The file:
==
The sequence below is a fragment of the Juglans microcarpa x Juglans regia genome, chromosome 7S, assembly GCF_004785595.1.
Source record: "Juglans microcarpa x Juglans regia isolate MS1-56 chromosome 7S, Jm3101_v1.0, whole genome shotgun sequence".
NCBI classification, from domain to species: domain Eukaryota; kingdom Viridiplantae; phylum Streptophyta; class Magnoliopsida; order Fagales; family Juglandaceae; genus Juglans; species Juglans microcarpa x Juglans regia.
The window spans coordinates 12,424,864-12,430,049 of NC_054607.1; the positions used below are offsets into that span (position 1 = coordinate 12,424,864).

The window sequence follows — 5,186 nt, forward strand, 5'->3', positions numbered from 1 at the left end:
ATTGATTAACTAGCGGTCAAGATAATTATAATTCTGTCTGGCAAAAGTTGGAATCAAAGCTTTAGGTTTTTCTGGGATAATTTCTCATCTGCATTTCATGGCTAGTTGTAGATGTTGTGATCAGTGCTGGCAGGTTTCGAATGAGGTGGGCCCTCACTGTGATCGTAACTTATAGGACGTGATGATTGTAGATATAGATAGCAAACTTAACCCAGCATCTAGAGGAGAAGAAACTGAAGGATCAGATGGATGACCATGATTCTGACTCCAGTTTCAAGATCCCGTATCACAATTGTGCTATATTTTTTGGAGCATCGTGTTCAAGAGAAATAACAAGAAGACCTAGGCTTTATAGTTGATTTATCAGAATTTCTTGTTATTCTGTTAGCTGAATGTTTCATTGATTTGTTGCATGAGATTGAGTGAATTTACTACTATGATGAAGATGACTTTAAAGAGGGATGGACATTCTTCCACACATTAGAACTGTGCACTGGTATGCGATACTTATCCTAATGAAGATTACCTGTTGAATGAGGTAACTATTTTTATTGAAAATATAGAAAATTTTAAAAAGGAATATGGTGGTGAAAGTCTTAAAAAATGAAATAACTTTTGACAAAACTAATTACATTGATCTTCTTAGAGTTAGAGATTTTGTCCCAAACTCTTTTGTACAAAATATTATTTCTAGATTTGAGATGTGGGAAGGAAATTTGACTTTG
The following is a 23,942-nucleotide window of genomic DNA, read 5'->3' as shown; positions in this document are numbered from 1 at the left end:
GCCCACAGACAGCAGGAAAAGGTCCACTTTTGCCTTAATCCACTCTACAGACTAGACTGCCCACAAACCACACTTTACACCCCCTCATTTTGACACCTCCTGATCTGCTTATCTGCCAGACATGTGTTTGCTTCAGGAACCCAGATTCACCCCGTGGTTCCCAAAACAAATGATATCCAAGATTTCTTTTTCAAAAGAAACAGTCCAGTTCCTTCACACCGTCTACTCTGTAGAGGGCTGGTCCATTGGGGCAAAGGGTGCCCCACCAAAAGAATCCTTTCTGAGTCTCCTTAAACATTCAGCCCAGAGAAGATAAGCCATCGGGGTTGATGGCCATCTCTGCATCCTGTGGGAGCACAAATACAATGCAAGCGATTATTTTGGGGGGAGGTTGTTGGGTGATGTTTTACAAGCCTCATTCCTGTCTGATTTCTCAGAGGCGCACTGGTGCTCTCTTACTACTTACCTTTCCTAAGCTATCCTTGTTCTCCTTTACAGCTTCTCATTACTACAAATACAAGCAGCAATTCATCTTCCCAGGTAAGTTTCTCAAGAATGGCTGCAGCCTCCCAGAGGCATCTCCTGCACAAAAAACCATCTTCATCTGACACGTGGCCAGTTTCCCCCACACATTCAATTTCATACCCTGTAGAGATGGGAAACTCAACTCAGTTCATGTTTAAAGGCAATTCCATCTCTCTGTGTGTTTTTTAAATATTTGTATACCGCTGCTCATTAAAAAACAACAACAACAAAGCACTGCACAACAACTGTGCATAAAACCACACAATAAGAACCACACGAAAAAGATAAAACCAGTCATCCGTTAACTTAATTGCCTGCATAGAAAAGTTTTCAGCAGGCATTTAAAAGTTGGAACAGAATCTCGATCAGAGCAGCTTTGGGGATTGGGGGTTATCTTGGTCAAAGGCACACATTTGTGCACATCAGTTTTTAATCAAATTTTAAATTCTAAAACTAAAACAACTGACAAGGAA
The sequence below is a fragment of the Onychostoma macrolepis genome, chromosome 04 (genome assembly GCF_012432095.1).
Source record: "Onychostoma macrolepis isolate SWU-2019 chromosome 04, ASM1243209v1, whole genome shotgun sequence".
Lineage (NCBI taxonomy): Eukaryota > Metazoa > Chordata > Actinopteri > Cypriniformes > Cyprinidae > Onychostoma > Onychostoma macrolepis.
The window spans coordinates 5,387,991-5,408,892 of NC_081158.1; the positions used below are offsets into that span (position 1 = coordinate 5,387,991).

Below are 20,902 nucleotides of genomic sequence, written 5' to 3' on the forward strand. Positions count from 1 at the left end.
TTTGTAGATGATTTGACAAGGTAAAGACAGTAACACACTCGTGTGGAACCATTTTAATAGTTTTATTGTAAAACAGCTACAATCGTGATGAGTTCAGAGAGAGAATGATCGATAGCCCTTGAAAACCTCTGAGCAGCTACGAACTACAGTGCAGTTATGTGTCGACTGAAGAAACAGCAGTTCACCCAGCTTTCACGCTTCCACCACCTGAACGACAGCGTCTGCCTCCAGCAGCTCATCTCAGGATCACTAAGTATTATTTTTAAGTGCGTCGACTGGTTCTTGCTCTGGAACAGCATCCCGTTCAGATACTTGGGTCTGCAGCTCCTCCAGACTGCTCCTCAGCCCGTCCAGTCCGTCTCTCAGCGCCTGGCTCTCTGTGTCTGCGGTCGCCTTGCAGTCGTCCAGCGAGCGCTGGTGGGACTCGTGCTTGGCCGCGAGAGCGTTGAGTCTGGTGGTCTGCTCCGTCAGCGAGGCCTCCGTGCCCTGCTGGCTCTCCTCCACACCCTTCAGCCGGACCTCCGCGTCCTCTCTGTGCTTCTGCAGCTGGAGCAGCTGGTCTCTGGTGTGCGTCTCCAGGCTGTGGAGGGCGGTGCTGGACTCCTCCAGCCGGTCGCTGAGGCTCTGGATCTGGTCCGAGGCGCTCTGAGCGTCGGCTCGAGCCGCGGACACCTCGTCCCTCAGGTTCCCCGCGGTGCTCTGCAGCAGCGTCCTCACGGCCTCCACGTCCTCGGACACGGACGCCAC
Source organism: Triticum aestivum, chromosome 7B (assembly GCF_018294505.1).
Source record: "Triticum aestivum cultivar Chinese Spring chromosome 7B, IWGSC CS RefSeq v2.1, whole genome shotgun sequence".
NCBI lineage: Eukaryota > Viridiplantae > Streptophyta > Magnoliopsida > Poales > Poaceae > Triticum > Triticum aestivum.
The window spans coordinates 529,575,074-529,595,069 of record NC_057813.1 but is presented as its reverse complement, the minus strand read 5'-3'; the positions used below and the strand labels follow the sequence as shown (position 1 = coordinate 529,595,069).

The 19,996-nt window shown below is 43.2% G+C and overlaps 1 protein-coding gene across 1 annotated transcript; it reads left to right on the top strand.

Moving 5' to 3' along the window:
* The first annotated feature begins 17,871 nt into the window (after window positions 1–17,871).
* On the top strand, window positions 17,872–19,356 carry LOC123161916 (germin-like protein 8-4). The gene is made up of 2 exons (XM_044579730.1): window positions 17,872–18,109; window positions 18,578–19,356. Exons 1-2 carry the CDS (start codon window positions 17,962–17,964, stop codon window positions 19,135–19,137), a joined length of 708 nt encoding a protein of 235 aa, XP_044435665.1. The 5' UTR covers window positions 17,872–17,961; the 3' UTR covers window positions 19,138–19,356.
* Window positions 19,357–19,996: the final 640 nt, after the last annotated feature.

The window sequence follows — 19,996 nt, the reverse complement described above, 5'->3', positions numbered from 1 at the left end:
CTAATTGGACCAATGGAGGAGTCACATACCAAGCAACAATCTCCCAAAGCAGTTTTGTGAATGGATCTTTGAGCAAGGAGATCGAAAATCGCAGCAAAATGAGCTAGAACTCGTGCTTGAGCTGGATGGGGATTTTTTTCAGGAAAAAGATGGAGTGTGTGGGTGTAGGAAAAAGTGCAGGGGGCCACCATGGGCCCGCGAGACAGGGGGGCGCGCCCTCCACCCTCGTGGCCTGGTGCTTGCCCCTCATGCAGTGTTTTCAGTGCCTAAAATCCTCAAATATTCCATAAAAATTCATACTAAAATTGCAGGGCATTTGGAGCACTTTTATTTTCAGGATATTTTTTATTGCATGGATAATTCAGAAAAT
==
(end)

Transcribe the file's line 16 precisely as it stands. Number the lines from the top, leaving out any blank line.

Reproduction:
Source record: "Triticum aestivum cultivar Chinese Spring chromosome 7B, IWGSC CS RefSeq v2.1, whole genome shotgun sequence".